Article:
And what you can do about it.
The Last Castrato.
For centuries in Europe, cathedral choirs refused to accept women. They got their soprano voices another way: castrating talented male singers before they reached puberty. I know… it’s a pretty heavy decision for 10-year-old to make.
But indulge me and put yourself in the place of Alessandro Moreschi, the last castrato. His career choice was based on certain assumptions about the world, music, and churches. Yet, a few short years after he went under the blade, the practice of castration was banned.
Eventually, the Pope had all castrato singers replaced. And so, until retirement, he tried to adapt as a solo artist. When he died in 1922, he was the final relic of a bygone era. I believe Gen Y is a bit like the last castrato – trained for a world that will soon cease to exist.
Breaking the Beehive Mentality.
Schools don’t just give us work, they teach us how to work. We advance through levels of seniority by completing assignments, impressing superiors, and eventually finish as the big guy on top. Just like a job… used to be.
Today nobody relies on a single firm for a lifetime of employment and comfortable retirement. People change jobs every 2 years, companies every 3, and industries every 4. Between entering college and turning 40, most of you will have gone through 11 jobs.
My business school at Boston University was literally designed to mimic a beehive. As we buzzed through assignments with slow and steady progress, few realized that the ways we were learning to work were hopelessly irrelevant.
We no longer climb a single corporate ladder; we incessantly jump from one to another. In this important way, school emphasizes a way of working that does not reflect the working world. In fact, our education focuses on the exact skills that are becoming increasingly irrelevant.
Finding Your Roadmap.
The forward momentum provided by schools vanishes at graduation. Your employers will not have a long-term plan for you; you need your own roadmap for success. How do you know what the right next step is?
Without a vision for your career and a motivating sense of personal purpose, it is nearly impossible to navigate the rapidly shifting workplace. Too many people succeed only when the assignment is provided to them, but fail miserably at creating their own assignments.
What are you best at? What are your innate skills and aptitudes? How can you express them in a way that provides value to today’s world? Put your focus here, on reality, and you will continually find new ways to apply yourself in different jobs and industries.
Yoga teaches that the true guru is the one inside of you. Let your own soul be your personal roadmap for the world. You will grow in your abilities and gain a diversity of experiences that will make you invaluable wherever you go.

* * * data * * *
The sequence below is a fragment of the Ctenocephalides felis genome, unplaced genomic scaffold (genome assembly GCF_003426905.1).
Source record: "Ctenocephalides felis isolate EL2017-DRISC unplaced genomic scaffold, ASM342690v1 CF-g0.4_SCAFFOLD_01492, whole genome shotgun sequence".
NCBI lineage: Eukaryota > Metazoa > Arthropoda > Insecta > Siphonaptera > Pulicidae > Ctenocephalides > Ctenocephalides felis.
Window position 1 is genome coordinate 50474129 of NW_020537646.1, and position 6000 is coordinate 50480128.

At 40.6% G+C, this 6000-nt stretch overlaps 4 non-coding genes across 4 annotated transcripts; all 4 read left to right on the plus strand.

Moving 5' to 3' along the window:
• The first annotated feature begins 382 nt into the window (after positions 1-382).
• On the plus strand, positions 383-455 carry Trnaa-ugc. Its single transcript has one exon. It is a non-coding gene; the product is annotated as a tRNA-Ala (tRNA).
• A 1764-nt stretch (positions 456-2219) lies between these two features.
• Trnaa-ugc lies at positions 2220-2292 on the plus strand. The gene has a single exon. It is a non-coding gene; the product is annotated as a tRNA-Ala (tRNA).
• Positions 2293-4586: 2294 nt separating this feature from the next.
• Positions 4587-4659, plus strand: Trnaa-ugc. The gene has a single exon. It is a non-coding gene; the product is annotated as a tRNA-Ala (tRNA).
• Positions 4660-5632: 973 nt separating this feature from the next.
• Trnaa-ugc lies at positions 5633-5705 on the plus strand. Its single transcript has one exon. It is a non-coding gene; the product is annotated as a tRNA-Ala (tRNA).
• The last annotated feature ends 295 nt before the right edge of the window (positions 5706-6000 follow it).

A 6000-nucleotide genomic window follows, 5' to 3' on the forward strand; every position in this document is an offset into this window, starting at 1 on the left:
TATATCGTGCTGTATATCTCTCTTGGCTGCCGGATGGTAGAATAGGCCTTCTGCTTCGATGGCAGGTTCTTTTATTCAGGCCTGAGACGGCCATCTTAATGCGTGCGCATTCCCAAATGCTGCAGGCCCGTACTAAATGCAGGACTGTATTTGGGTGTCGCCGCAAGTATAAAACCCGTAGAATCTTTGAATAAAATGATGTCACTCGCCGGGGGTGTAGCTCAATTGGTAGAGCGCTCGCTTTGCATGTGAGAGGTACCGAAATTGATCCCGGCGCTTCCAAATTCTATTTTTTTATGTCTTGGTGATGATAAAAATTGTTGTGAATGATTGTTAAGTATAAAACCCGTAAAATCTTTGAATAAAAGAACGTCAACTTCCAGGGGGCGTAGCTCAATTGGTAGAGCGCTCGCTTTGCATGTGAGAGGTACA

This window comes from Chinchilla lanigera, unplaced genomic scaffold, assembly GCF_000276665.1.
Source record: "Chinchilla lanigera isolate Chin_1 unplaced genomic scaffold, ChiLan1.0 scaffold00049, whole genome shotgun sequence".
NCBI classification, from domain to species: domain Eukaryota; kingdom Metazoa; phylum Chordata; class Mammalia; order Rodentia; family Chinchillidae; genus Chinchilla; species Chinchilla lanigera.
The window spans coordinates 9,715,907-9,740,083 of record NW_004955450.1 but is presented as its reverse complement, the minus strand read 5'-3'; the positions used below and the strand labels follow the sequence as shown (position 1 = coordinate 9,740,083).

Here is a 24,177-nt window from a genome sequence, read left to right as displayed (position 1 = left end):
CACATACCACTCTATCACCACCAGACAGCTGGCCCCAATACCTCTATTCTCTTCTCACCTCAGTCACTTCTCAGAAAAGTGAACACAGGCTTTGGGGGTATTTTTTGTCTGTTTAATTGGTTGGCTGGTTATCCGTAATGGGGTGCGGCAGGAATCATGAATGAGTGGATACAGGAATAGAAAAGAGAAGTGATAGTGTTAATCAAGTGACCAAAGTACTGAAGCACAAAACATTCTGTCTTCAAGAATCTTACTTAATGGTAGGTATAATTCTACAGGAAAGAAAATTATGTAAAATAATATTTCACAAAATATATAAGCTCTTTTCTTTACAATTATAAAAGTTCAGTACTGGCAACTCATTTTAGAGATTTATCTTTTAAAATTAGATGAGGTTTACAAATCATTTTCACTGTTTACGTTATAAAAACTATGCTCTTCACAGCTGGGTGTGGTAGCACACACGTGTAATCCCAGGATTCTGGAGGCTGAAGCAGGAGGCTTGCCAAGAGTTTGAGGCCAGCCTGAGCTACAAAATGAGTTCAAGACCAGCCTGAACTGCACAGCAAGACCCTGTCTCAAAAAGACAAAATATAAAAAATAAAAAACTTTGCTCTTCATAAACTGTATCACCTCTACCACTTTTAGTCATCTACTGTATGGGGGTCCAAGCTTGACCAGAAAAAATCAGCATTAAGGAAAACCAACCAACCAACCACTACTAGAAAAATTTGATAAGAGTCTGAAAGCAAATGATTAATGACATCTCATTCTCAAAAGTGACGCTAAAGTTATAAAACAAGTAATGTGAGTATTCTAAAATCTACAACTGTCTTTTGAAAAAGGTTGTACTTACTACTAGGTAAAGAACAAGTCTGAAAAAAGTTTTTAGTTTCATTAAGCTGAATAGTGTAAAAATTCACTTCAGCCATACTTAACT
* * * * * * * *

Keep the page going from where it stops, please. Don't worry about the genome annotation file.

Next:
Tapping Your Creative Juices.
I know too many talented engineers that spent time meticulously tutoring overseas partners, only to find out that they trained their own replacements. Put your ego aside. You may have skills, but they can be purchased cheaper elsewhere.
Education today is a left-hemisphere brain activity. It teaches us skills, works in a linear fashion, and let us deduce based on known patterns. Great for rote memorization and repetitive activities, but completely inept at forming new ideas.
Success outside of the beehive comes from your own creativity and inspiration. Google’s algorithm, Nike’s brand, and Craig’s list – these assets come from the mind of an innovator. They cannot be produced on assembly lines, or be easily replicated by competitors.
In the coming business era, the exact things that hurt you in school will make you successful. Whether it’s your passion for literature, music, or my favorite, yoga, activities that break you out of deduction mode and let you actually experience the world will be crucial.
The Bottom Line.
You can either think about life or you can live. By tapping both left and right brain hemispheres, you fully experience life and intuitively arrive at new ideas. This creativity is the path to success for our generation. It has never been easier to put a new idea into motion.
Yet we have been discouraged from doing so at every step. We are trained to mitigate weaknesses instead of building on strengths. This creates mediocrity, not excellence. We are taught that skills trump creativity. This creates replaceable employees, not visionaries.
Most career centers focus on being recruited, leaving would-be entrepreneurs with few resources. But if you truly want to be an innovator, turn to your number one product first: yourself. Break out of the beehive mentality, learn who you are, create a personal roadmap, and learn to embrace your own creativity.
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